Both had had competed for so long at so high a level and both had lifted their teams to new heights, yet both questioned whether to go on.
After the Bulls won their third consecutive NBA championship--and after a turbulent summer marred by the murder of his father--Jordan decided he had nothing left to accomplish.
"At this particular time in my career, I've reached the pinnacle of my career, I've achieved a lot in that short amount of time . . . but I just feel that I don't have anything else to prove," Jordan said in announcing his retirement Wednesday.
After the Kings' loss to Montreal in the Stanley Cup finals, Gretzky--whose father is still recovering from a massive stroke--seemed ready to precede Jordan into retirement. Instead, Gretzky decided to continue, turning his disappointment into an incentive to succeed this season.
At first, he prepared for training camp strictly out of habit. Soon, the conviction that he has more to give and more to gain, even after four Cup triumphs, propelled him happily into his 16th professional season.
"Two or three weeks after the season ended, I just started working out," Gretzky said recently. "I usually do aerobic exercises to strengthen my back. I got three or four weeks into it and I said, 'I'm getting ready for hockey again.' After being home for two weeks I think my wife was ready for me to go back to hockey. And I was ready, after being so close.
"It's almost, in a way, easier taking it losing in the first round of the playoffs or missing the playoffs. If you lose in the first round, you didn't have a chance at all. And it's not like we lost to the (dominant) Bruins of the early '70s, or the Oilers (who won five Cups in seven years from 1984-90). We just lost to a good, hard-working (Canadien) team that was well coached, like our team. We lost in overtime in three games. I was frustrated."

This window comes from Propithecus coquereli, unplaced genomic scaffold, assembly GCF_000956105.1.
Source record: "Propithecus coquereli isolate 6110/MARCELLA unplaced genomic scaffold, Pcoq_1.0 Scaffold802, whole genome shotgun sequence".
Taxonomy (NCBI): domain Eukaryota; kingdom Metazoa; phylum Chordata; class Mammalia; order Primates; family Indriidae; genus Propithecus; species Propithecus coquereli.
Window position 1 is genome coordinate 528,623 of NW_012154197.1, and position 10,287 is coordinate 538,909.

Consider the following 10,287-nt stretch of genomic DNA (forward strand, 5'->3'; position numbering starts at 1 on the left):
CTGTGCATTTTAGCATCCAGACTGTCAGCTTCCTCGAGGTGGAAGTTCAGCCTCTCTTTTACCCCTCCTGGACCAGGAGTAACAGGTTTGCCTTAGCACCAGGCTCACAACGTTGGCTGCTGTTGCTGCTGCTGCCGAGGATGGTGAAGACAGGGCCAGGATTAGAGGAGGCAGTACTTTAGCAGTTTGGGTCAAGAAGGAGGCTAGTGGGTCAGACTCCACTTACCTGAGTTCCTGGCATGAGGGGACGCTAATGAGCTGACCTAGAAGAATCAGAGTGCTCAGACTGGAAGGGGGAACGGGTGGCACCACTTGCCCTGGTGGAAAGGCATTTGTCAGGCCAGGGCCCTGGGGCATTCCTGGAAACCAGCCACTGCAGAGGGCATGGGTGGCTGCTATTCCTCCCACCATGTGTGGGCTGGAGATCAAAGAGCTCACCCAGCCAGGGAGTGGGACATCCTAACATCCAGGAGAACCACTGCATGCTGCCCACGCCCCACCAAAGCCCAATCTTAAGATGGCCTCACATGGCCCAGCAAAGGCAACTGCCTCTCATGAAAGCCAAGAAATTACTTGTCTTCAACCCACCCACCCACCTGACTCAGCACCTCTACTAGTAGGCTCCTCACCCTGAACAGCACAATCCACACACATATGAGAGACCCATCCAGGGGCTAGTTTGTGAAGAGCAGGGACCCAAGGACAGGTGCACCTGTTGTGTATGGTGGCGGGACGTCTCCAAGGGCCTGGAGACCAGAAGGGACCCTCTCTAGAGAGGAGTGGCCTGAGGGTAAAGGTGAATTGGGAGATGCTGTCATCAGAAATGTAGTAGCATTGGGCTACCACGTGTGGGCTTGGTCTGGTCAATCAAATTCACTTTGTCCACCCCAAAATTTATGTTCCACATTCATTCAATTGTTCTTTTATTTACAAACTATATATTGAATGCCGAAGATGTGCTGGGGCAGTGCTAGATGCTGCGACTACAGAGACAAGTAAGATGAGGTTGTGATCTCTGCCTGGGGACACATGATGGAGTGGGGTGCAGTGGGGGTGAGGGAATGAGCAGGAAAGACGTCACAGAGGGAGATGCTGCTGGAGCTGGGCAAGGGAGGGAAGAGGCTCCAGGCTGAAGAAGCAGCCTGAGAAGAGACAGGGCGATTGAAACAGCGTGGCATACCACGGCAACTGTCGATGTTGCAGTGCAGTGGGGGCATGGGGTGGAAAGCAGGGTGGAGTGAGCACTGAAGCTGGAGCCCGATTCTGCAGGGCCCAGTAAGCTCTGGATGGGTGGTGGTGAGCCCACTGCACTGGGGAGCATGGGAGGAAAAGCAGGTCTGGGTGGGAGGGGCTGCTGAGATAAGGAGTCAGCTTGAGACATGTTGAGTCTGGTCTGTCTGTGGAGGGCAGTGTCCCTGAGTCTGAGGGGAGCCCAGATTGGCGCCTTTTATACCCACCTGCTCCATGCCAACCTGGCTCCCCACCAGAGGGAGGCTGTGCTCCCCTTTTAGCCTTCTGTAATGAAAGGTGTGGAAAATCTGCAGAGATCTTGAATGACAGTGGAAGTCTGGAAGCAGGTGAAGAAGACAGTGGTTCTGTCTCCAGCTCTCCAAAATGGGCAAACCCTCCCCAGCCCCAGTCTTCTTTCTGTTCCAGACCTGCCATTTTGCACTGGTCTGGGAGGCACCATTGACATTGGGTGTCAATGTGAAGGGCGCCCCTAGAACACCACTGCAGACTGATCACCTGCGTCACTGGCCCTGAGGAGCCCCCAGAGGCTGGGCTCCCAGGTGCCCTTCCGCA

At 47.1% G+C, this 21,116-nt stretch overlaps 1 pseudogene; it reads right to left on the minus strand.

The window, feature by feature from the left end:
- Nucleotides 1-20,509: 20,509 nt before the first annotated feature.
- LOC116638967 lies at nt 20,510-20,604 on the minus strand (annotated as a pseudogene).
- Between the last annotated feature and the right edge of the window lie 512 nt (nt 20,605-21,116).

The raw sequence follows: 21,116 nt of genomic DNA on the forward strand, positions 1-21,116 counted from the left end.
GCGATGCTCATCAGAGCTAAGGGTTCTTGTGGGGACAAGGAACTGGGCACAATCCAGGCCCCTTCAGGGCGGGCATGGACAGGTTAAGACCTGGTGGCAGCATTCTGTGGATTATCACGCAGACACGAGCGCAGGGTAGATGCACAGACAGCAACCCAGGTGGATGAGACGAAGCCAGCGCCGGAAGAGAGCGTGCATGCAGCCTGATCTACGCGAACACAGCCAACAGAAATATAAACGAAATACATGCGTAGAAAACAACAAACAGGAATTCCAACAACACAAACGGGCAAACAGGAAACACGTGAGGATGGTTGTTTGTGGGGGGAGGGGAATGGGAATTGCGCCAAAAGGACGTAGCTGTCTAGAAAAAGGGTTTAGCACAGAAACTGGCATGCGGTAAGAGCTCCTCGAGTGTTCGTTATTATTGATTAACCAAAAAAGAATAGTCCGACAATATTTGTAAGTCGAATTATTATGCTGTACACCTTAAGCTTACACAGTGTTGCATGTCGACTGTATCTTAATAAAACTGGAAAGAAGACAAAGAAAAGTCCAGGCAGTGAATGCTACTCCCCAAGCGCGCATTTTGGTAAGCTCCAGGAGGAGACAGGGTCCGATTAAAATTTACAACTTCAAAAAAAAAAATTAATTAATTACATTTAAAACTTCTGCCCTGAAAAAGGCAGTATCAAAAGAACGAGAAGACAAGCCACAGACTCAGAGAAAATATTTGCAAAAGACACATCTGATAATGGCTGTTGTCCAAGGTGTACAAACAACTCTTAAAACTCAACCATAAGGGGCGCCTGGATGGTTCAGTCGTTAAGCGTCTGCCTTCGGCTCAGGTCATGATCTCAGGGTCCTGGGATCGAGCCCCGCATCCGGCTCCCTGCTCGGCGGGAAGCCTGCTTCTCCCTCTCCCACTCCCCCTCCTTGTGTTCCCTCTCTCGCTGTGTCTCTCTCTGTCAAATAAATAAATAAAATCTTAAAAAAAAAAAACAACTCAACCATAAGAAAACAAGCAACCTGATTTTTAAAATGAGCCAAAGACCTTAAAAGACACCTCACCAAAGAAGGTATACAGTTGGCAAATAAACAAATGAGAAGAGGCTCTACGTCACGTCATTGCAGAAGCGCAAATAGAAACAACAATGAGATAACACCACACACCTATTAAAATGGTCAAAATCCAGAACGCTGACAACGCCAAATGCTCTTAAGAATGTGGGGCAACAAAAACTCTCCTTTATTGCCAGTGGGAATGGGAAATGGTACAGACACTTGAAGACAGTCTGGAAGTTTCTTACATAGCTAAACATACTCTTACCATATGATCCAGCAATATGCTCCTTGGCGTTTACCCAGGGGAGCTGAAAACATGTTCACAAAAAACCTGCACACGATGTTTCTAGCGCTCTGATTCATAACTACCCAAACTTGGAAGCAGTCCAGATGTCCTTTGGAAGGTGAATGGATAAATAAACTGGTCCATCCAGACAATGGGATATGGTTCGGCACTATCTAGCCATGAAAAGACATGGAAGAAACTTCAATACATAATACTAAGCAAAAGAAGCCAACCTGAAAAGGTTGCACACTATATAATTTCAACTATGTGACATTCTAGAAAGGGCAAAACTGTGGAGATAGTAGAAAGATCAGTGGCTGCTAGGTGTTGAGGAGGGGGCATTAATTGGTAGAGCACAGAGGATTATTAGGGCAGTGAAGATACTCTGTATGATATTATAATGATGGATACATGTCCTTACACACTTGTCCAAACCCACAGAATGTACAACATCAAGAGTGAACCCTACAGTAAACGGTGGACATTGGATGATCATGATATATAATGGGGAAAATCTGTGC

His frustration boiled over the night Montreal completed its five-game triumph. Gretzky said he had completed his mission of establishing hockey in Los Angeles and the United States and having done all he could, he was ready to leave the game in the hands of owner Bruce McNall and Coach Barry Melrose.
He spoke sourly, bitterly. He was worn out at 32.
Four months later, he faces the season eagerly. The regular season and the playoffs are challenges, not the tedious course they had become for Jordan.
"The encouraging thing was to see we do have a group that can get back to the finals," said Gretzky, who did not score in the Kings' 5-2 season-opening loss to the Vancouver Canucks Wednesday night at the Forum.
"It's a good mix. We have the (Pat) Conachers, the (Charlie) Huddys, the (Dave) Taylors and we also have the younger guys who are expected to carry the team.
"We worked really hard last season and I think everybody should be proud of what we accomplished. Now, we have to take the next step from there."
For Jordan, that step was a step away. Some day, Gretzky will take that step, too. But unlike Jordan, who left open the possibility he might return, Gretzky is unlikely to come back once he quits. If he looks back at all, it will be on what he accomplished, not on what he missed.
"Mr. McNall and myself and so many people worked hard making the game go, they deserve the credit," Gretzky said. "Players like Dave Taylor and Luc Robitaille, we just play. Ten years from now, Barry (Melrose) will still be coaching the team and it will be great for him to say, 'This is how hard this group of guys worked.' He'll use our names as an example, but he'll carry that on."